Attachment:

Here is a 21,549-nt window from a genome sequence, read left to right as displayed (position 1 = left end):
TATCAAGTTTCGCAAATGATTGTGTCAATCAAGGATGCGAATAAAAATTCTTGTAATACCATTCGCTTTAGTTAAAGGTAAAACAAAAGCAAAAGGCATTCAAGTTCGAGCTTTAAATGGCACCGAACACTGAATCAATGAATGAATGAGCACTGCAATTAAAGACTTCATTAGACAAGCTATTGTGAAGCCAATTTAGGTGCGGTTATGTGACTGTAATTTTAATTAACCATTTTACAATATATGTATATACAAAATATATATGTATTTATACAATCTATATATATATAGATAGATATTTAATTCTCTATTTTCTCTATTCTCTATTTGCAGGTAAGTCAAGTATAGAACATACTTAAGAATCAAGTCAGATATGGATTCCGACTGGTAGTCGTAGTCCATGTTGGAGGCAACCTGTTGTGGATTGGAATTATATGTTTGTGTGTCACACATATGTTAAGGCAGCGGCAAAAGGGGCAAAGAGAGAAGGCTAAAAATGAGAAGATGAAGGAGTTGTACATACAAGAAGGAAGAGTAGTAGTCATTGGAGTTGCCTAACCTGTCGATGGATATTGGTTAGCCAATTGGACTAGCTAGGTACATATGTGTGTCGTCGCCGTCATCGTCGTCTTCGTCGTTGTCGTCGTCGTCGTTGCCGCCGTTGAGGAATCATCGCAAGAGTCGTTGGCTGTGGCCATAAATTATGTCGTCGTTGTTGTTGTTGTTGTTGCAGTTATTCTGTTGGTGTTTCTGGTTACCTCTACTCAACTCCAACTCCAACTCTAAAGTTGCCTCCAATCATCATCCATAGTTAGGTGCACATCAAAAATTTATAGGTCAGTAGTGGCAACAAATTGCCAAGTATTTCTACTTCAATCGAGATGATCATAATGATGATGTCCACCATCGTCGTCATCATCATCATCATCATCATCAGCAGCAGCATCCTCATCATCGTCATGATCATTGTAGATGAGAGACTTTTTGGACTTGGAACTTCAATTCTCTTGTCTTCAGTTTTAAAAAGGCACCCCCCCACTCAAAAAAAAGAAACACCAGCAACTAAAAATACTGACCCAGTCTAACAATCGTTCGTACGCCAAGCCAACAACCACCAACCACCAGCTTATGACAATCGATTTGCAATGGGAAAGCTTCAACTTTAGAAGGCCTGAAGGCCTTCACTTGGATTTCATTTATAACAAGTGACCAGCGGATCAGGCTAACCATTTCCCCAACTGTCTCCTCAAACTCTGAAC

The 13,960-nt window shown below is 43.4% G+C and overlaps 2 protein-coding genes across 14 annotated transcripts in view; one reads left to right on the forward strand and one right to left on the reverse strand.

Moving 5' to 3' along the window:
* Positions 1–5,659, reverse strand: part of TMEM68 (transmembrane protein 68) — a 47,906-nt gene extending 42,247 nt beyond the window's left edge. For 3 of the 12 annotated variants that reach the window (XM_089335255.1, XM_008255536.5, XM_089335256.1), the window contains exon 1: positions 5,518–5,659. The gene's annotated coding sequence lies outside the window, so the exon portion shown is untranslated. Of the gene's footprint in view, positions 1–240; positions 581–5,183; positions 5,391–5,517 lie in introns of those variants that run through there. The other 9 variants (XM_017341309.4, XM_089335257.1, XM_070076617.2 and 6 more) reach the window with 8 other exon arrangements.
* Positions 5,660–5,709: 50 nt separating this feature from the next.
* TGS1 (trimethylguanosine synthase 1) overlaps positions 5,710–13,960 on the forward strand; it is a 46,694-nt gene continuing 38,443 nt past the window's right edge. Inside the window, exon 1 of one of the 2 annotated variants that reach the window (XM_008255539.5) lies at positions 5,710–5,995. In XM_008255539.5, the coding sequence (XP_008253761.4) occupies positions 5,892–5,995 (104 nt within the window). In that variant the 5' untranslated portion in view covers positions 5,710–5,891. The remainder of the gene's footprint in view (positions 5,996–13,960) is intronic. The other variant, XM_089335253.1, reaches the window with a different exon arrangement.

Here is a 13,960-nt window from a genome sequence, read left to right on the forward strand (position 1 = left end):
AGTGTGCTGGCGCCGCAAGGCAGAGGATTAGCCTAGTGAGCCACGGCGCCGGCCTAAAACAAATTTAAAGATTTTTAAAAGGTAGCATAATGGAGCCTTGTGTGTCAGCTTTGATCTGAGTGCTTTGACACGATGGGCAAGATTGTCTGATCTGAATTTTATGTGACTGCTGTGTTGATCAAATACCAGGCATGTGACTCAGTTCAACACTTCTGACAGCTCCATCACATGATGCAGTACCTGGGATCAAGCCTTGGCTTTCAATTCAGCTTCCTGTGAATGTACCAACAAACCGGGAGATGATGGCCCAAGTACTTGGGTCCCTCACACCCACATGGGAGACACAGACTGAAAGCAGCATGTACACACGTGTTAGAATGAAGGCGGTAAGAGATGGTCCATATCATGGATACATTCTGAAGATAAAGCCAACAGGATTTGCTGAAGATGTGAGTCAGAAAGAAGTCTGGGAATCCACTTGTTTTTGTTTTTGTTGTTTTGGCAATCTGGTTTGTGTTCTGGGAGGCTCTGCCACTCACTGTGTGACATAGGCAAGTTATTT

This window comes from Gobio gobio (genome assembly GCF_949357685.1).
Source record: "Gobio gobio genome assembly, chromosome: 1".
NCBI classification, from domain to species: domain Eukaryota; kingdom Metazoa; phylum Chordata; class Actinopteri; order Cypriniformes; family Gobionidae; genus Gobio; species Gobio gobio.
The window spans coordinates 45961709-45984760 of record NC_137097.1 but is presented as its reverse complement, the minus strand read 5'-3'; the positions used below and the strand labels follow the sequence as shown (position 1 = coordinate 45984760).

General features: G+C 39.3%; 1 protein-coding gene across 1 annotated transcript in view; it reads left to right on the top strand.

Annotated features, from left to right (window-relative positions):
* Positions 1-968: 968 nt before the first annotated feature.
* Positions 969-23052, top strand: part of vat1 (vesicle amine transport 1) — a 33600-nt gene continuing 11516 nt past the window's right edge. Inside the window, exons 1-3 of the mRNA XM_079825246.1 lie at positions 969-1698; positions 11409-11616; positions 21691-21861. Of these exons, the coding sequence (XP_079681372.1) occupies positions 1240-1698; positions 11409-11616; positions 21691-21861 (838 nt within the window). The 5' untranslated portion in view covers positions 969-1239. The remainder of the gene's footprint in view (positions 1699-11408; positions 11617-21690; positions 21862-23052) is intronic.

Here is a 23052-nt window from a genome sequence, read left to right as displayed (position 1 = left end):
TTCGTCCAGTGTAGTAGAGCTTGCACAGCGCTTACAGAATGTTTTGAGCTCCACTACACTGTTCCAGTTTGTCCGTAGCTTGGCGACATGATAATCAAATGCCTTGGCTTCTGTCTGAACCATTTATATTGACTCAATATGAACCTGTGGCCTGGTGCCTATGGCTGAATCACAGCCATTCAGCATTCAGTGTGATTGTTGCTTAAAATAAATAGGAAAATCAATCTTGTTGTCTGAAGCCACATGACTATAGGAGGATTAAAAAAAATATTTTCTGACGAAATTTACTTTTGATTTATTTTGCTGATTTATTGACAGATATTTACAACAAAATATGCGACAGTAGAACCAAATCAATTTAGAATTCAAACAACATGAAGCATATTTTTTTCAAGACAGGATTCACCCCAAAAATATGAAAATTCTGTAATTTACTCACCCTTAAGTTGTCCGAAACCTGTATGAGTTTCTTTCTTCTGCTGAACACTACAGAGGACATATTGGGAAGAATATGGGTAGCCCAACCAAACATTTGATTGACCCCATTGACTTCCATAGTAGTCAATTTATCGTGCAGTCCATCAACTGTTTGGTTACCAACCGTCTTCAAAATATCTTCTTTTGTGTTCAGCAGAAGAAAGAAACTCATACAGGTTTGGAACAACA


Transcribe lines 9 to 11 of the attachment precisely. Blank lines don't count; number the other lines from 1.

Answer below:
AGTGTGCTGGCGCCGCAAGGCAGAGGATTAGCCTAGTGAGCCACGGCGCCGGCCTAAAACAAATTTAAAGATTTTTAAAAGGTAGCATAATGGAGCCTTGTGTGTCAGCTTTGATCTGAGTGCTTTGACACGATGGGCAAGATTGTCTGATCTGAATTTTATGTGACTGCTGTGTTGATCAAATACCAGGCATGTGACTCAGTTCAACACTTCTGACAGCTCCATCACATGATGCAGTACCTGGGATCAAGCCTTGGCTTTCAATTCAGCTTCCTGTGAATGTACCAACAAACCGGGAGATGATGGCCCAAGTACTTGGGTCCCTCACACCCACATGGGAGACACAGACTGAAAGCAGCATGTACACACGTGTTAGAATGAAGGCGGTAAGAGATGGTCCATATCATGGATACATTCTGAAGATAAAGCCAACAGGATTTGCTGAAGATGTGAGTCAGAAAGAAGTCTGGGAATCCACTTGTTTTTGTTTTTGTTGTTTTGGCAATCTGGTTTGTGTTCTGGGAGGCTCTGCCACTCACTGTGTGACATAGGCAAGTTATTT

This window comes from Gobio gobio (genome assembly GCF_949357685.1).
Source record: "Gobio gobio genome assembly, chromosome: 1".